If you want to dive into SSD optimisations, I found the following resources the most useful (mind the warning above!):
- Gentoo Wiki: SSD
- Arch Wiki: Solid state drive
- Debian Wiki: SSD Optimization
- Linux RAID mailing list: “Re: Best way (only?) to setup SSD's for using TRIM”
- TRIM & dm-crypt ... problems?
- Arch Wiki: dm-crypt/Specialties
- EndeavourOS Wiki: Storage and partitions: Set-up Periodic TRIM
Reading through that list and a few other things, what I learnt – in very broad strokes – is that a async TRIM is by default enabled on Btrfs if the kernel recognises the drive to be SSD, but if LUKS / dm-crypt is used it will override that default to not TRIM. Then there is also a list of specific SSD models coded into the Linux kernel, where the kernel itself will disable features that those drives cannot safely handle. And I am sure this is just the tip of the iceberg.
Ultimately … the defaults are sane and safe, whatever they end up being
:) So change them only if you really know what you are doing.
Tmpfs is this magic thing that mounts a section of your RAM as a block device, primarily with the intention of storing your ephemeral temporary files (typically
/tmp/, but often
/var/lock/ too) into RAM instead of the SSD or HDD.
This great for performance, since RAM is much faster even than SSD, so storing caches there makes sense. It is especially great for use with SSD because using Tmpfs can greatly reduce the writing and deleting of data from the drive.
A further trick I recently found out about is to put the browser cache, or even the whole browser profile, into Tmpfs. Similarly this both preserves the SSD a bit and also apparently greatly improves browser performance. With 32 GB of RAM, I think I can afford testing this out
There are several approaches to this, and I have not made my mind up yet, which one I will adopt:
- Arch Wiki: Profile-sync-daemon – so far this one seems the most promising to me;
- Arch Wiki: Firefox/Profile on RAM – I need to think ma bit more if that is safe with my extensive use of Firefox Profiles paired with Plasma Activities];
- Arch Wiki: Anything-sync daemon – the most flexible, it seems.
Oh, and you can totally also compile directly on Tmpfs, but you really need enough RAM for that.
Of course, just RAID for hardware failure (especially encrypted) is not enough of a guarantee that no data will be lost, so I fully intend to continue using Borg backups.
At least initially, I will try how Wayland works.
I am cautiously optimistic, but also half-expect to move back to X11 for a few more months, if some things are still broken.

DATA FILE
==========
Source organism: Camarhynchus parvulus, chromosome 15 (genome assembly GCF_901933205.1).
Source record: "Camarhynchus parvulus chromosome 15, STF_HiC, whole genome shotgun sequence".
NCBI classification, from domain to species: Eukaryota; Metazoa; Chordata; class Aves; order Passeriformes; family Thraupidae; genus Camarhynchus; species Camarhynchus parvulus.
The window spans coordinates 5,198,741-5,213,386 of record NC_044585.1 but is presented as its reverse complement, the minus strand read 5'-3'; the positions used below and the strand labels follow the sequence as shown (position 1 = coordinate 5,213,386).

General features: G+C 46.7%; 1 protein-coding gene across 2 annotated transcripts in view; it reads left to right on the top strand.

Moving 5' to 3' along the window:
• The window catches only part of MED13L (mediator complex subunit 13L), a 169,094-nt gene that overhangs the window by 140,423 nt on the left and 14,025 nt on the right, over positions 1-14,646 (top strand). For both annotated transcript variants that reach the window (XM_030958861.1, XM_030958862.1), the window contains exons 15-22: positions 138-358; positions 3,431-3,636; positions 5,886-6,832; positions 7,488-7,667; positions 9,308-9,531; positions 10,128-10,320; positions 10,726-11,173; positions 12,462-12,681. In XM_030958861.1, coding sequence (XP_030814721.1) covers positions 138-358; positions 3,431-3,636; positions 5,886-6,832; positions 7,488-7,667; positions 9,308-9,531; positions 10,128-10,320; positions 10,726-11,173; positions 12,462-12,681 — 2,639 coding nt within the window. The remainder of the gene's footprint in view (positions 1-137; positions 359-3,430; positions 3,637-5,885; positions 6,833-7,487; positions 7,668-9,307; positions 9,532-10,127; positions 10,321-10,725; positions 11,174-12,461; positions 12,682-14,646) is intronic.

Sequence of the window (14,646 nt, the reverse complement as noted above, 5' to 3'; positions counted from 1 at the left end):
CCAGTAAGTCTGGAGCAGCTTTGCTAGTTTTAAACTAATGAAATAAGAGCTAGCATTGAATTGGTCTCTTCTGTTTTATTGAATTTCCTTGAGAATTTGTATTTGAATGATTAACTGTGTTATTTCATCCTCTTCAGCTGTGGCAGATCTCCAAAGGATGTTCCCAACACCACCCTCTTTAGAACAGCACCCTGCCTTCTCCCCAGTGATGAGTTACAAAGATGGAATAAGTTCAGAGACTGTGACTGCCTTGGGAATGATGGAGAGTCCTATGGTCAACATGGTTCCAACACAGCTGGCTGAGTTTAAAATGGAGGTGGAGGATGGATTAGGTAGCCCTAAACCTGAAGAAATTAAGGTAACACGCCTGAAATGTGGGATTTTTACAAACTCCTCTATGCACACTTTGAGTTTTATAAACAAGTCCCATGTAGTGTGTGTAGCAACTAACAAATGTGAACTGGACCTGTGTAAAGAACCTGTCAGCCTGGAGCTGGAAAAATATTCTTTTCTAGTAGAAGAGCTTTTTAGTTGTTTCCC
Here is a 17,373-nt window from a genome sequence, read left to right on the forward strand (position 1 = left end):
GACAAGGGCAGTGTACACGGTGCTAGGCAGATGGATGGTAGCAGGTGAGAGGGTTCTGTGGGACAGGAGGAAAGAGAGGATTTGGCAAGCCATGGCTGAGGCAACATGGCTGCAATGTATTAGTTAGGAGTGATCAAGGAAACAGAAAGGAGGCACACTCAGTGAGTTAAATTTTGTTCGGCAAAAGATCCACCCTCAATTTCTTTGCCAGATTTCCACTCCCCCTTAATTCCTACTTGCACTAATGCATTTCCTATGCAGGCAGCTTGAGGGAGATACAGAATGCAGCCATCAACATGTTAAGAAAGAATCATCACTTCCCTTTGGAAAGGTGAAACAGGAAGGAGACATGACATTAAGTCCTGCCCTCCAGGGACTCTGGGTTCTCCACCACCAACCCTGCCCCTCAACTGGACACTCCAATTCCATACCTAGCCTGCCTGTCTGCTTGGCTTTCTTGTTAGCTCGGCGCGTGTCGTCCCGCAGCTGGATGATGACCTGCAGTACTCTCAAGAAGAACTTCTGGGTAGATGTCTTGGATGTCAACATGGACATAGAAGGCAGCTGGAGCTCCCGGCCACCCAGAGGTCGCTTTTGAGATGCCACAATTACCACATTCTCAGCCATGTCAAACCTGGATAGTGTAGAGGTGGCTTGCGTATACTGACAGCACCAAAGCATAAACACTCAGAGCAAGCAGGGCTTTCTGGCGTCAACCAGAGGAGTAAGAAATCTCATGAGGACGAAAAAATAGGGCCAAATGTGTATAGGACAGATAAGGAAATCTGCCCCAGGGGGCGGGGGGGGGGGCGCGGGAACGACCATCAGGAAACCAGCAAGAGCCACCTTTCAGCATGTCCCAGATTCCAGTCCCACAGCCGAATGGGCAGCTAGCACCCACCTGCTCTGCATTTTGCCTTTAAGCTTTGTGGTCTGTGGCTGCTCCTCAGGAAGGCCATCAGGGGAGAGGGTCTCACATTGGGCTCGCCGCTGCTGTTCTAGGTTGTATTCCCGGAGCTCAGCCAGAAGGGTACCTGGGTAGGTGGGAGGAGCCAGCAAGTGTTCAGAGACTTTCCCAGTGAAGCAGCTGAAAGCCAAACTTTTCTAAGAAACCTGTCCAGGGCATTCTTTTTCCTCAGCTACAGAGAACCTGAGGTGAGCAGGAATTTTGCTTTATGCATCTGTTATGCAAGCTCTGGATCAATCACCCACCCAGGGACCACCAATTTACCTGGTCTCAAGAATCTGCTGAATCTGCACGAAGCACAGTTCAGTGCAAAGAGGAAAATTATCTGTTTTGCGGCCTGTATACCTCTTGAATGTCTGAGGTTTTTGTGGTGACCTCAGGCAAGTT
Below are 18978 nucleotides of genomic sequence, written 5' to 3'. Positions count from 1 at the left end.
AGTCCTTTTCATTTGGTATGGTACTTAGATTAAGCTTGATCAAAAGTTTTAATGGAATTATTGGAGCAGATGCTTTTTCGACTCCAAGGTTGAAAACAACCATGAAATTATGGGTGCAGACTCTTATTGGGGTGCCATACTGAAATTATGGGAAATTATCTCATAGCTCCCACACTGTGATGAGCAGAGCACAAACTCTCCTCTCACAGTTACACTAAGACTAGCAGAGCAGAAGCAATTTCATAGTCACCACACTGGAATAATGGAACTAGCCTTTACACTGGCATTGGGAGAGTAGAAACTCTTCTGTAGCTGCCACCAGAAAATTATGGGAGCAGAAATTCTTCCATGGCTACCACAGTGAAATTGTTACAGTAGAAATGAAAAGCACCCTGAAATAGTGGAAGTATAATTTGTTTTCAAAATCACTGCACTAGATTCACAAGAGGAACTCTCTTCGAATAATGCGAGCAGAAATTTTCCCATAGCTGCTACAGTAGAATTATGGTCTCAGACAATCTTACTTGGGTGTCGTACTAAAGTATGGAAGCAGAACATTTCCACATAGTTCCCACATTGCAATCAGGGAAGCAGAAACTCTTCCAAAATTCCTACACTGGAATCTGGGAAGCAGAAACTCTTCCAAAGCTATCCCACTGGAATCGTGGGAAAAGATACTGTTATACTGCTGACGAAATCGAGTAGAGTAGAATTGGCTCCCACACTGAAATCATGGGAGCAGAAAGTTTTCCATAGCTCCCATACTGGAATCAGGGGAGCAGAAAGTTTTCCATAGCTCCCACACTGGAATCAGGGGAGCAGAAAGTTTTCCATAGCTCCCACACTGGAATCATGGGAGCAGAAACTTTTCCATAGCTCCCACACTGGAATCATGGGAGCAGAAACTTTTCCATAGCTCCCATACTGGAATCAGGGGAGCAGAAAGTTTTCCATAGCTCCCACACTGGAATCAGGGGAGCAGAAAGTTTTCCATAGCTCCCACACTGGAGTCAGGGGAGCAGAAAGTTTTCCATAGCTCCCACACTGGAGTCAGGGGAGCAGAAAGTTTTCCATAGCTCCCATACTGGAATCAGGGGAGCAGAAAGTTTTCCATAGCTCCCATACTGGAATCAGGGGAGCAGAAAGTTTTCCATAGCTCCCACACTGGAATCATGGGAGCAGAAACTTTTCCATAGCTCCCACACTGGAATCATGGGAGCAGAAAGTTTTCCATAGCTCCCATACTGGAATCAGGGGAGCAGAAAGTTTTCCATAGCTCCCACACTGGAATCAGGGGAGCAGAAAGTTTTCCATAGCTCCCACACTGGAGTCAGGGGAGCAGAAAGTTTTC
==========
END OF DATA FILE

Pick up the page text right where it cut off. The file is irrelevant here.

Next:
Yesterday I received my Slimbook Pro X 14.
Unexpectedly, it did have a working OS already installed, so I started playing around with it a bit. So the next blog post will be about first impressions of both the laptop and a distro and DE that I rarely interact with.
hook out → laptop arrived! excitement levels through the roof!!!
Ha! I am full of crap jokes today! ↩
I have done Gentoo from Stage 1 back on Gentoo 1.2 or 1.4, and warmly recommend it to anyone who wants to learn about how Linux works and has time for it. I do not have the time for such adventures nowadays. ↩
I just made that up. But it is true that I am still sitting on my second-to-last crazy file system experiment – a LVM RAID-1 set-up with a single surviving HDD – and I still need to muster up the courage to try and rescue the photos from it. ↩
As a side note, when I was still on Gentoo and regularly compiled my own kernel, I used to keep
/boot/on a separate partition that was Ext2 and was not in
/etc/fstab. So I had to remember to mount it every time I upgraded or modified the kernel. IIRC the point back then was because 1) booting from Ext4 was a problem in early GRUB, 2) you need
/boot/only when you actually boot and when you update your kernel, and as such 3) you do not need a journal for
/boot/. I suspect there is no need for
/boot/to be treated that way anymore. Happy to be told otherwise! ↩
I hope so, I am still a bit scared after the LVM RAID fiasco. ↩
I have a pang of nostalgia for those days where with every update on Linux you saw a major improvement. One update, you could hear music and sound effect at the same time; the next a modem would start working; monitors would get auto-detected; then USB got much faster … It was truly a time of wonder (but also of broken installs, expensive hardware and frustration). ↩